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General public needs permission, invitation to access beyond first floor at Jacksonville City Hall

A local attorney says not allowing public access past the first floor is a stretch.

JACKSONVILLE, Fla. — After recent demonstrations at Jacksonville's City hall, the public can not go anywhere beyond the first floor.

One would need permission or an invitation from a city official or department. Signs of the guidance changes are placed at the front entrance and near the elevator. First Coast News reached out Leslie Jean-Bart, an attorney. 

"Is this legit?" On Your Side's Tristan Hardy asked, "Can city officials do something like this?" 

To the community advocate, the amended guidelines are "too broad to implement." She said officials can maintain the property from disruption. However, not allowing public access past the first floor is a stretch.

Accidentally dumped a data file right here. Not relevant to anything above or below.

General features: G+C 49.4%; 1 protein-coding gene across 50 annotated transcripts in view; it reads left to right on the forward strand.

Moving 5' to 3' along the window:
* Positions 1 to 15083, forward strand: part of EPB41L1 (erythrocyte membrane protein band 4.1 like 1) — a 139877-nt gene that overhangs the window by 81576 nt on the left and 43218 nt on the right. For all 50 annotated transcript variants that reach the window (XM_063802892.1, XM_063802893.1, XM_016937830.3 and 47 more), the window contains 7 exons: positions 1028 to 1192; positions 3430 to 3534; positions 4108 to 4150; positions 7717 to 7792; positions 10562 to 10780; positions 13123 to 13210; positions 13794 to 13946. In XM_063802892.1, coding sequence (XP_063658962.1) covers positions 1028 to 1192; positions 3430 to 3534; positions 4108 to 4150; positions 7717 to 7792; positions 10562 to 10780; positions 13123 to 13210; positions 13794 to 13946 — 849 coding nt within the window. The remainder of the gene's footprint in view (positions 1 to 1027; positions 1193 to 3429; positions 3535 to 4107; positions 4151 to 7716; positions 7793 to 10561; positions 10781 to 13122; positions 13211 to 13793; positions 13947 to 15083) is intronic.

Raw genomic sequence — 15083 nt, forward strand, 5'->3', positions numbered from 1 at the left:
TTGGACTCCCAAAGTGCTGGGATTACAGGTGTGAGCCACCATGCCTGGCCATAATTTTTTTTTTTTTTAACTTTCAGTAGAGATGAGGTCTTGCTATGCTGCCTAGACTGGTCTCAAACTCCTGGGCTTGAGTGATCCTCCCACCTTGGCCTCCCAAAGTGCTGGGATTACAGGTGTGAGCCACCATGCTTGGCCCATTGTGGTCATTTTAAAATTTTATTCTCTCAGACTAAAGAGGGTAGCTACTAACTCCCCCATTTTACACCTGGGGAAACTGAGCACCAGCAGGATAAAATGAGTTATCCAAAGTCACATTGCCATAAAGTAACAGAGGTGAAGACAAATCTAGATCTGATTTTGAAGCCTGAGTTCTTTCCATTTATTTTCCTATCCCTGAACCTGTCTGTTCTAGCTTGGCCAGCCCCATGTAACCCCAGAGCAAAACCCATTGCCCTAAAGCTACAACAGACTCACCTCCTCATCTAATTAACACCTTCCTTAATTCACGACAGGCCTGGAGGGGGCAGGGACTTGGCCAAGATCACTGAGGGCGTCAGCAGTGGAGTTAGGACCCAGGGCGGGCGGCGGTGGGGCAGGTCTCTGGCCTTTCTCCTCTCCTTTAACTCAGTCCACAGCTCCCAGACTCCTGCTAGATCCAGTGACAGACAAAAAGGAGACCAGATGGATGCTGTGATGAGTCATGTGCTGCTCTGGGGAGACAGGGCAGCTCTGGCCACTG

"A building that is historically open to the public has now been restricted," Jean-Bart said.

She also mentioned how the demonstrations inside city hall are not uncommon.

On Tuesday, the Northside Coalition of Jacksonville, Incorporated made an appearance. Its goal is to have a confederate monument removed from Springfield Park.

 Mayor Lenny Curry said every confederate monument would be taken down. Ben Frazier, who is part of the Northside Coalition, said demonstrators will have to "make some noise" and "make some good trouble." 

"You're going to have to address this issue or we're going to continue to make some good trouble," Frazier said. 

The Jacksonville activist said his organization has reached out to the mayor and city officials multiple times. However, Frazier said they have not heard back from anybody. That's why they will get involved in sit-ins, meeting interruptions and civil disobedience. 

"What should've happened after the protest is the mayor should have met with the people that were protesting," Sean-Bar added. 

Frazier said he is more than willing to meet with the mayor. 

"I think it's time. I think it's overdue. I think he owes us that right," Frazier said. 

First Coast News reached out to the city for an explanation, but have yet to get a response. Prior to asking them about the guidance changes, First Coast News inquired about the status of the confederate monument. "No comment," they replied.